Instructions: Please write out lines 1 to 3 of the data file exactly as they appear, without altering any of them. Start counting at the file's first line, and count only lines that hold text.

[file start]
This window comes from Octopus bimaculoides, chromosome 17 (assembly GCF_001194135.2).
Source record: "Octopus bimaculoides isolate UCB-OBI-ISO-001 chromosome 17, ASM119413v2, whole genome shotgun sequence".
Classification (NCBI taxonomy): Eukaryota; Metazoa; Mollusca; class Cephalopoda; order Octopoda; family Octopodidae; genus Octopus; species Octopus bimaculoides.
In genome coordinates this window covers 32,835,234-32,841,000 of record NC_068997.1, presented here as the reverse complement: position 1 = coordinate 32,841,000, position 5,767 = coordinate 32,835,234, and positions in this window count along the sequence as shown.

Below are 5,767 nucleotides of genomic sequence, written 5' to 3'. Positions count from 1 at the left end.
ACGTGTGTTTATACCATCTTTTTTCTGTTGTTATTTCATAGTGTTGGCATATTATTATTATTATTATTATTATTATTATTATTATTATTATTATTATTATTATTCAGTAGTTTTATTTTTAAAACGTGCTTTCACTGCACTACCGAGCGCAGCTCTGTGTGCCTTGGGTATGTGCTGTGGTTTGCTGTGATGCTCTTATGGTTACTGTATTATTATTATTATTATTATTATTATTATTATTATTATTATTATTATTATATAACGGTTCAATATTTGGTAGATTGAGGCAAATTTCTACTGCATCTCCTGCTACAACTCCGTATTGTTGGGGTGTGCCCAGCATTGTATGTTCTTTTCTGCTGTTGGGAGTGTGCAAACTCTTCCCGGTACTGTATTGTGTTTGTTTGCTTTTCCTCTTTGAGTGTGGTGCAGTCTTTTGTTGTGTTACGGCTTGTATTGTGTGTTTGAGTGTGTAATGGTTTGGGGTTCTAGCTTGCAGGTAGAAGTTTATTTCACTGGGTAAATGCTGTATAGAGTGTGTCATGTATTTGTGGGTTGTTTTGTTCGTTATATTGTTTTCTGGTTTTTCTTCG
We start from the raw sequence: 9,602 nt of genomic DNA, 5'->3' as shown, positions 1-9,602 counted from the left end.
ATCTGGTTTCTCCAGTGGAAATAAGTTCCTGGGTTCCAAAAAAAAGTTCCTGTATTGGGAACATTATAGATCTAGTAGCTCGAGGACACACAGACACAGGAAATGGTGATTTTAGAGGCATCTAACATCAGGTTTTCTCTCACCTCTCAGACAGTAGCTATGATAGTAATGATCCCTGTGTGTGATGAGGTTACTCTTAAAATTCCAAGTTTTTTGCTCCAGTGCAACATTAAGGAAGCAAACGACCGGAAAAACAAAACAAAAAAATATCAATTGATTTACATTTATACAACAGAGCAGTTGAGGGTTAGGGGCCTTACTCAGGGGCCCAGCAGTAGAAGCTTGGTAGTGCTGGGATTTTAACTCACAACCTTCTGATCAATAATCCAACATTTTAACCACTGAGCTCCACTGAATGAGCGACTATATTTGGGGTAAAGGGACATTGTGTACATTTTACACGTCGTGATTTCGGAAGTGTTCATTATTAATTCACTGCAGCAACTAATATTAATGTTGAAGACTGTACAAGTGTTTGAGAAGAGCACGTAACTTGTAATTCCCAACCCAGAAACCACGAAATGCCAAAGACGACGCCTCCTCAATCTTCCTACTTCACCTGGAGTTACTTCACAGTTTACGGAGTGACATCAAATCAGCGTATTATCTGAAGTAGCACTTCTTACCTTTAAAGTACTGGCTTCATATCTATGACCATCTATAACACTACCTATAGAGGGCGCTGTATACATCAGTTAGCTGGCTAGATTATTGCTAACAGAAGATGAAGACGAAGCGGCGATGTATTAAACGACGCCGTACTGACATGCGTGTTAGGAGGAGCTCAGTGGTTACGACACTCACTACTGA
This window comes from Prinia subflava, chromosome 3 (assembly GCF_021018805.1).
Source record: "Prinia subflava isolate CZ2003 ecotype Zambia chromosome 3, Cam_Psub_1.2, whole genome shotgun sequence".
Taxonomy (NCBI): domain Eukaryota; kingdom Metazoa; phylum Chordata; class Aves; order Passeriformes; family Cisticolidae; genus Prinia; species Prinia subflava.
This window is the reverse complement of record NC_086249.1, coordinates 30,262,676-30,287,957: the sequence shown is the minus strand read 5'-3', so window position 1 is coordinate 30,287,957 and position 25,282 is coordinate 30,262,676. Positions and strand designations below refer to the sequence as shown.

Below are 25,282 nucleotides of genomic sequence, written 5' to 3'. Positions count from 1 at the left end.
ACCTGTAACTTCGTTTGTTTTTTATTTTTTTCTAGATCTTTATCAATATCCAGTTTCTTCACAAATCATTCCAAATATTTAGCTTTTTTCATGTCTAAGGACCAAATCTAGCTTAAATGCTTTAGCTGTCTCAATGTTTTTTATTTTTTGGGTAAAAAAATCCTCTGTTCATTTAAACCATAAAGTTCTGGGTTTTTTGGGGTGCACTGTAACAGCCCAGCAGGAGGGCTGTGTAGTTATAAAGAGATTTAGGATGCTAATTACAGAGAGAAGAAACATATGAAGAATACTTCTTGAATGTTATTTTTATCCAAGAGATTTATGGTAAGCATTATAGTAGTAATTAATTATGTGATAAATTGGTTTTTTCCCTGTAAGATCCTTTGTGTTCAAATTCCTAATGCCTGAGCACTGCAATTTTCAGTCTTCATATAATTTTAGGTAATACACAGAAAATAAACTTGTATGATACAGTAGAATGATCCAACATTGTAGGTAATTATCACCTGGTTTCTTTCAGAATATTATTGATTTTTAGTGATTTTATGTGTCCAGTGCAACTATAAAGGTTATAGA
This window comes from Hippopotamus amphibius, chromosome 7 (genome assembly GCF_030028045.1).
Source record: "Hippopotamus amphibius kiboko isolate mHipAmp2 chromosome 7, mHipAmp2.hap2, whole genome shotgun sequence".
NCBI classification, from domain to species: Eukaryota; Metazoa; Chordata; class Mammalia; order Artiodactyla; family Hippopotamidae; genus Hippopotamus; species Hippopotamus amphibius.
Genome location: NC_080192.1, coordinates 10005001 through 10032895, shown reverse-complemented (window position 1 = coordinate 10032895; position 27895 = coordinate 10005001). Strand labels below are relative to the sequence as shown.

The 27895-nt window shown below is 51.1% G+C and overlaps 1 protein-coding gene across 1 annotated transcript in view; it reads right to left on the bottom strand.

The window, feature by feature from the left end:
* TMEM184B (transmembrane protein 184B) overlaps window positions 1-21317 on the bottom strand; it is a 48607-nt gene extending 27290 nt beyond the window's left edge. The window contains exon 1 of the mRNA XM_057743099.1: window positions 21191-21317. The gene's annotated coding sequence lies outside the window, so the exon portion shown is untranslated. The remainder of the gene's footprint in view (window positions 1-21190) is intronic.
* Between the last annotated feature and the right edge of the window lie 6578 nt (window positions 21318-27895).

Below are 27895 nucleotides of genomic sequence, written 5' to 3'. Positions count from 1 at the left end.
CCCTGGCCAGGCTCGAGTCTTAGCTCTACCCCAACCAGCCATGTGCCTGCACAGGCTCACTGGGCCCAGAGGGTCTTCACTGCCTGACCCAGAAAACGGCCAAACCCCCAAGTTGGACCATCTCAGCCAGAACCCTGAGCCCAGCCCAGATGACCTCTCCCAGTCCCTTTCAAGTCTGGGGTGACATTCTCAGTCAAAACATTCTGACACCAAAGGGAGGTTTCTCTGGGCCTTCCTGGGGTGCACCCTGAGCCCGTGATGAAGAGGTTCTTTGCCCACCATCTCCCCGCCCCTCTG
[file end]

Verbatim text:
This window comes from Octopus bimaculoides, chromosome 17 (assembly GCF_001194135.2).
Source record: "Octopus bimaculoides isolate UCB-OBI-ISO-001 chromosome 17, ASM119413v2, whole genome shotgun sequence".
Classification (NCBI taxonomy): Eukaryota; Metazoa; Mollusca; class Cephalopoda; order Octopoda; family Octopodidae; genus Octopus; species Octopus bimaculoides.